PROTEST ONLY WAY TO SURVIVE?
Two TV documentaries about Farmers For Action, due to be
screened next week, will show how the crisis in farming
prompted ordinary people to clash with the government and
big business. John Burns looks at the background
EVERY farmer, or indeed any citizen of this country, who feels that no-one will listen to their problems, no-one understands them and no-one cares what happens to them will find both comfort and concern if they watch the two Channel 4 TV documentaries – scheduled to be broadcast on Mar 12 – about last autumns fuel protests.
These films – and another three to be screened later in the year – record an extraordinary tale of ordinary, politically-naive people up against the highest levels of power and challenging the very roots of authority. They will be of special interest to farmers because of the major role played by Farmers For Action.
The films are largely the work of freelance TV film maker Chris Goddard who spent much of last year following and recording the activities of FFA, especially its chairman David Handley.
Mr Goddard aim was to make a record of the trials and tribulations of a farmer in financial difficulties and how he was tackling them.
He started observing and filming other farmers in the previous year as a follow-up to a series of films he had made about a small engineering firms fight to avoid bankruptcy. He believes a whole stratum of society, not just small farmers, has for some time been suffering financially because of the activities of giant corporations which increasingly dominate governments and whose main interest is corporate profit.
"The corporate world has enormous political influence today and I worry about the growing abuse of the laws of commercial confidentiality to prevent citizens finding out what is really going on," he says. "I worry, too, about the strengthening of police powers, including those allowing monitoring of mobile phone calls and e-mails, and the fact we are moving steadily into more authoritarian times."
With unlimited access to FFAs meetings and Mr Handleys household, Mr Goddard shot 700 hours of video film record, some of which may prove to be of historic moments.
FFAs involvement in the fuel protests was almost accidental, he suggests. Rapidly rising fuel prices were just another blow to businesses suffering from declining milk prices. And, ironically, it was simply the FFAs experience of using mobile phones to organise various forms of direct action that enabled them to put the fuel protests together so quickly and so effectively.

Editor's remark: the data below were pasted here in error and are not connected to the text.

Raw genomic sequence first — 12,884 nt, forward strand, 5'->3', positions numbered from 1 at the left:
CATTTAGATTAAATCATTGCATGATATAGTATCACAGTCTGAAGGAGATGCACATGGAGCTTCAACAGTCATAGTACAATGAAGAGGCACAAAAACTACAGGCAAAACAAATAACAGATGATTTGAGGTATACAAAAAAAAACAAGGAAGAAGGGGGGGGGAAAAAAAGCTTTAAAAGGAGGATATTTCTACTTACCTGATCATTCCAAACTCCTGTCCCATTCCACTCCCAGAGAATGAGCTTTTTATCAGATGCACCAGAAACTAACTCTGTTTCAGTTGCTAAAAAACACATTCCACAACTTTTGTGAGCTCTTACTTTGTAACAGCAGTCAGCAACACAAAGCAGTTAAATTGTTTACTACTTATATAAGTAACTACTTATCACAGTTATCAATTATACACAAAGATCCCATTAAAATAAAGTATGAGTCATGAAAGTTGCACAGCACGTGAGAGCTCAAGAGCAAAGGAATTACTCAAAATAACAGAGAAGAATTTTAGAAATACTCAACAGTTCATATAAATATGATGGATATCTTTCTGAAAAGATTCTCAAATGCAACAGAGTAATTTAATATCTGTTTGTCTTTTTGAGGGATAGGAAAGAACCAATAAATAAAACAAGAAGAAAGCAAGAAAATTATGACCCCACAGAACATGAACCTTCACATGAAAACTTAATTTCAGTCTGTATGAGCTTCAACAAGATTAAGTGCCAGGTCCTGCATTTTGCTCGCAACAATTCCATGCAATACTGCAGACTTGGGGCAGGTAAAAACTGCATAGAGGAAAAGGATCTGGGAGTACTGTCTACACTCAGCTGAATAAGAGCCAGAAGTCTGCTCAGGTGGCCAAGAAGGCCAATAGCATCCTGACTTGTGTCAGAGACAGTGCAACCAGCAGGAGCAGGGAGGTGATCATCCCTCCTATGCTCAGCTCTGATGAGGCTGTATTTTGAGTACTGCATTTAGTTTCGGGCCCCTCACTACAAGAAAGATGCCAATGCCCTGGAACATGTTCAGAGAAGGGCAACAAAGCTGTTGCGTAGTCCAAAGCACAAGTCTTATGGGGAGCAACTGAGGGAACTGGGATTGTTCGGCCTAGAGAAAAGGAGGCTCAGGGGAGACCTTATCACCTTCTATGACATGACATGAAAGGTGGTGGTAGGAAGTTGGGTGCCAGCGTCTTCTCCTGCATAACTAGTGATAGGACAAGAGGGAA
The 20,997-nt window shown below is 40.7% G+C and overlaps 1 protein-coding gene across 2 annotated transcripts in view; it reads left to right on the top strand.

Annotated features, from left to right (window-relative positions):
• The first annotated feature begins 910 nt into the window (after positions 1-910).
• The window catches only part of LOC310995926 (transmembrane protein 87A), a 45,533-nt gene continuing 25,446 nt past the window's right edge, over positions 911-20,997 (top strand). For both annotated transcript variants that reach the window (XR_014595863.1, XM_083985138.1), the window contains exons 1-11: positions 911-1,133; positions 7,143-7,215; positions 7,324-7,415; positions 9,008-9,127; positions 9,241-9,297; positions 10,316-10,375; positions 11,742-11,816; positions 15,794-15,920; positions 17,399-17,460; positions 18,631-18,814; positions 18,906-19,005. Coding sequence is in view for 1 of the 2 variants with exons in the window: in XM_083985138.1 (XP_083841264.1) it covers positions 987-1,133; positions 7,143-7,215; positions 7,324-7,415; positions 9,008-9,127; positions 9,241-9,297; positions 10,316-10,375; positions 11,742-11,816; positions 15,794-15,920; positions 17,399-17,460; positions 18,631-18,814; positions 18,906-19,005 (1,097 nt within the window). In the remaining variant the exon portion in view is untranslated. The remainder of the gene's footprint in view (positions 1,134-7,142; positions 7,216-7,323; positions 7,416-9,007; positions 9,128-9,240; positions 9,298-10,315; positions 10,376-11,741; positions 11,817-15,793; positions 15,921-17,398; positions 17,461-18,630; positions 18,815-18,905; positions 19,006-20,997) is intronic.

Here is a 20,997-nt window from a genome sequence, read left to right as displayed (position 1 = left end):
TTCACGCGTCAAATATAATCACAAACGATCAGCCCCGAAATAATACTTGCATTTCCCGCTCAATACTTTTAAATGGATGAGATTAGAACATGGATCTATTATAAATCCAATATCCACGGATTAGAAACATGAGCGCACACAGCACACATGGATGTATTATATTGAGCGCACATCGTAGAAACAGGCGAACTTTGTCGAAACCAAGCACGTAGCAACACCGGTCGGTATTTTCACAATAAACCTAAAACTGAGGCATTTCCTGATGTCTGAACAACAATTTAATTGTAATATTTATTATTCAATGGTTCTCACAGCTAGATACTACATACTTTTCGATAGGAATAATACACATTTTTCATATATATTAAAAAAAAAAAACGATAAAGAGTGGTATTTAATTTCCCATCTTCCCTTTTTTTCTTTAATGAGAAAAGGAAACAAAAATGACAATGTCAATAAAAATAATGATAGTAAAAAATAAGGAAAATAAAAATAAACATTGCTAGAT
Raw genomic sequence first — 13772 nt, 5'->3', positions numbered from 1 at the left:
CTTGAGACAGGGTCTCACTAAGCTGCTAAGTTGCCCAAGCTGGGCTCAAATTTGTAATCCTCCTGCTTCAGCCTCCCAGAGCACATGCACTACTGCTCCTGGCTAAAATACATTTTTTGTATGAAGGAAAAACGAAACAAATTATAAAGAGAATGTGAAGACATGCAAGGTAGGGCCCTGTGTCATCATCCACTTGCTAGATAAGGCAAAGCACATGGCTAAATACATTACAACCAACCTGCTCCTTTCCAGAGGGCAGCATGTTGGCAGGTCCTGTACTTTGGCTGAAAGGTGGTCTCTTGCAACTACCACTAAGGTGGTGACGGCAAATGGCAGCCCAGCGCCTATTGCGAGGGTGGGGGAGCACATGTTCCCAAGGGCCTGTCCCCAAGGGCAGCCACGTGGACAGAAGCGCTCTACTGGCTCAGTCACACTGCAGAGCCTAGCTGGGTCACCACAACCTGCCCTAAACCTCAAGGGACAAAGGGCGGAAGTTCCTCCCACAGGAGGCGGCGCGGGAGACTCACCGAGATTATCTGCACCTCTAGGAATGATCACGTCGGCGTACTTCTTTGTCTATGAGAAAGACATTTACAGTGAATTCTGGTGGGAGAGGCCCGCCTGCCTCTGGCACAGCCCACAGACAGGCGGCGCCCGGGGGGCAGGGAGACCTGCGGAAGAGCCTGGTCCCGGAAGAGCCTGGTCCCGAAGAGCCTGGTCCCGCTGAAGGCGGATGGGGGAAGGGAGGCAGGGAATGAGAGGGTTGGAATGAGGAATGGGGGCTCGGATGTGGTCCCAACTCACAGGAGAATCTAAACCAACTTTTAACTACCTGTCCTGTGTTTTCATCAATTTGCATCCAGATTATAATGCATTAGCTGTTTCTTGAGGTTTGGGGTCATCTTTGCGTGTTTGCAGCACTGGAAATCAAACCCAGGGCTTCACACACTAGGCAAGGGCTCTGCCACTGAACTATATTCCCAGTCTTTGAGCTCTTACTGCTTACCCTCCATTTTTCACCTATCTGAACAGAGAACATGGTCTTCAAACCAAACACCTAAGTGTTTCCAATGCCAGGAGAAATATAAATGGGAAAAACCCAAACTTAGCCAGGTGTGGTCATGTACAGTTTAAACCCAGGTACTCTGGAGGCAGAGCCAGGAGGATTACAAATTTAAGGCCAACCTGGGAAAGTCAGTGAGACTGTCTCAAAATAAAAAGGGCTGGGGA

"In fact, at the time they were concluding their action to put 3p/litre on the milk price Mr Handley was on his way to meet Express Dairies when he heard that Andrew Spence had been arrested in the north-east.
And he was on the way to Dairy Crest when he heard that Richard Haddock in the south-west had announced he had called off the Plymouth protest.
"The government was rocked by the fuel protests and the way they caught the publics sympathy and it reacted by taking action to make sure it could never happen again."
Without doubt the fuel protests put FFA on the map, he says. "They had been protesting all summer about farmers problems but the mainstream media had ignored them. They could not understand why. But ironically FFAs success in the fuel protests appears to have made their return to protests about farming matters less effective."
Mr Goddard has noticed that the police seem generally more aggressive and less sympathetic. And more arrests have been made. The changes are the inevitable consequence of the fuel protests, he feels.
"Mr Handley has unwittingly been dragged into a more political position and he is now having to battle even for the right to protest. That is a very serious matter. Surely a civilised society must reserve the right to protest, and safeguard civil liberties?"
Mr Handley was arrested in January for allegedly obstructing a public highway outside a Dairy Crest plant. His case is to be heard by Stroud magistrates on Apr 4 and it is understood that it may become a case for the human rights court.
Because of the impending general election, Channel 4 decided to postpone the first film about FFAs farming protests and move straight to the two about the fuel protests. That first film would have set the scene and explained how it was almost inevitable that the FFA would be involved in the fuel protests.
"Without that background first film there is a risk the FFA people are laid open to being labelled troublemakers. Im deeply sorry about that because I do defend their actions. They did not set out to be political agitators but theyve been forced into a political stance," says Mr Goddard.
He appreciates they were initially driven to form a protest movement because attempts to air their grievances through the usual channels achieved nothing. No-one would listen. Not the government, not the NFU, not supermarkets – above all not supermarkets – and so they felt forced to take direct action to save their businesses.
Top and above: David Handley at a protest at a Dairy Crest depot.
Right: The success of the
fuel protest and the public sympathy it gained rocked